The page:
Analyzing the Role of Motivation as a Moderate Factor on the Relationship between Personality and Organizational Commitment
This article examines the moderate role of motivation on the relationship between the big five model of personality traits and organizational commitment as an attempt to understand the influence of multitude psychological and motivational factors on employees’ behavior towards their organizational commitment.
In general, the idea of this framework is taken from personality aspect and Theory of Commitment of (Allen & Meyer, 1996) which focus on how well the job is being performed by employees rather than only asking if they are doing their job. The basic foundation for forming and developing this new framework is: (1991) Allen & Meyer’s model of Organizational Commitment, Job Characteristics model of employee motivation for Hackman & Oldham (1975), and Big Five Model of Personality for Cost & McCrae.
In this study, data has been collected from surveying 241 employees of one of the private universities in Turkish Republic of Northern Cyprus (TRNC), results indicate that personality has a significant negative relationship with organizational commitment (r= -.729).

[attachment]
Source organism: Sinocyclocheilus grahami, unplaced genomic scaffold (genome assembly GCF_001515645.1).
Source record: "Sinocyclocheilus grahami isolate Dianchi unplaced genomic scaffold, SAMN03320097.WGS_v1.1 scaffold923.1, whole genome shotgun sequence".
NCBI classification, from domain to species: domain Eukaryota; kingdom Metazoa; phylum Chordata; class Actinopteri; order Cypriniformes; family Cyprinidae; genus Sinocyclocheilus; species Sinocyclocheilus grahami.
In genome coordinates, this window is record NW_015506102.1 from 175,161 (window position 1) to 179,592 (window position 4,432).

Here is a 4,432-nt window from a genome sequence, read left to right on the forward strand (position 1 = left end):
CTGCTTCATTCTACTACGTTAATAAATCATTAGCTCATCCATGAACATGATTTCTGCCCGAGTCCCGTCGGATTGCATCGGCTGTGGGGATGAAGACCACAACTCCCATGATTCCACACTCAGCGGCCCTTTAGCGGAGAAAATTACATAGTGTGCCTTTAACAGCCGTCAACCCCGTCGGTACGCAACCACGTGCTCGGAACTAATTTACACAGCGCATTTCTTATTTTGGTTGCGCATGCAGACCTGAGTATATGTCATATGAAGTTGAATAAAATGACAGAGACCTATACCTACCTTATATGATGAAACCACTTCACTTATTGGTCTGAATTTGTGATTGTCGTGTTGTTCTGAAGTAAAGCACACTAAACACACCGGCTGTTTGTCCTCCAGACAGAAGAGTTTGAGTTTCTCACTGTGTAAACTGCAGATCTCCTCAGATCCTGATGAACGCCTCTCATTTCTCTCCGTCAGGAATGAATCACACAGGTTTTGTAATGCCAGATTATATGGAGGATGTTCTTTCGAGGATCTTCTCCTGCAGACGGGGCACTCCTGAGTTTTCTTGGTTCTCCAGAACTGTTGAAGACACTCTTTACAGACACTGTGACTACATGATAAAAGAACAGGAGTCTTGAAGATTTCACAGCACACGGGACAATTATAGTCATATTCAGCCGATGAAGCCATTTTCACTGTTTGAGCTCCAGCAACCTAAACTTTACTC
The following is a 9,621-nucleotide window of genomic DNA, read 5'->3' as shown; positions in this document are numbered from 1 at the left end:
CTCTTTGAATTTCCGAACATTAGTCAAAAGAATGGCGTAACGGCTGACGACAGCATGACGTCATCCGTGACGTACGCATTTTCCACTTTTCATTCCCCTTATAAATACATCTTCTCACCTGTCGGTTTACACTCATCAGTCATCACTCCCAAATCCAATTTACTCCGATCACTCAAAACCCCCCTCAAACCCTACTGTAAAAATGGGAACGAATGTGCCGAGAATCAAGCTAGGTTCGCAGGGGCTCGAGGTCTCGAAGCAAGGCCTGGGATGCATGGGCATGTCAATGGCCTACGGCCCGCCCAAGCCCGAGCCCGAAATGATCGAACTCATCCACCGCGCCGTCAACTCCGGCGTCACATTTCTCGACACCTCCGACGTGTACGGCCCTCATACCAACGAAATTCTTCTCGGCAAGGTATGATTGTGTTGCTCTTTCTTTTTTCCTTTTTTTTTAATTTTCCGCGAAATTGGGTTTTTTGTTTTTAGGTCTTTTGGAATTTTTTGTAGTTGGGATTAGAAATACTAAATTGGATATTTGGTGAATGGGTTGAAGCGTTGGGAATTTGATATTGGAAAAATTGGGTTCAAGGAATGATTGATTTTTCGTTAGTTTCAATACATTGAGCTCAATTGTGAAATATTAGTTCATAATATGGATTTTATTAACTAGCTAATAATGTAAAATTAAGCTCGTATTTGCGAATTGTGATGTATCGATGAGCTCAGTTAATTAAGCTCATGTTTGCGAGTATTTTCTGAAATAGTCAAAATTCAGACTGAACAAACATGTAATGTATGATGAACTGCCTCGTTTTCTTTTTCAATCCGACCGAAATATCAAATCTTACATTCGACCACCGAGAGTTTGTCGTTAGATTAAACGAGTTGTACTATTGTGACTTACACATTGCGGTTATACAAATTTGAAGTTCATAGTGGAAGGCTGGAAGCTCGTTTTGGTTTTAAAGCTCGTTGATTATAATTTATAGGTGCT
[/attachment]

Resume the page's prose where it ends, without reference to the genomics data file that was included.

The importance of this framework is epitomized in deeply understanding the work and personnel psychology aspects according to the interrelated effects of personality and extrinsic motivation on employees’ behavior that will help organizations to seek and tailor best solutions to their problems and to achieve organizational development, effectiveness, and employees’ well-being.
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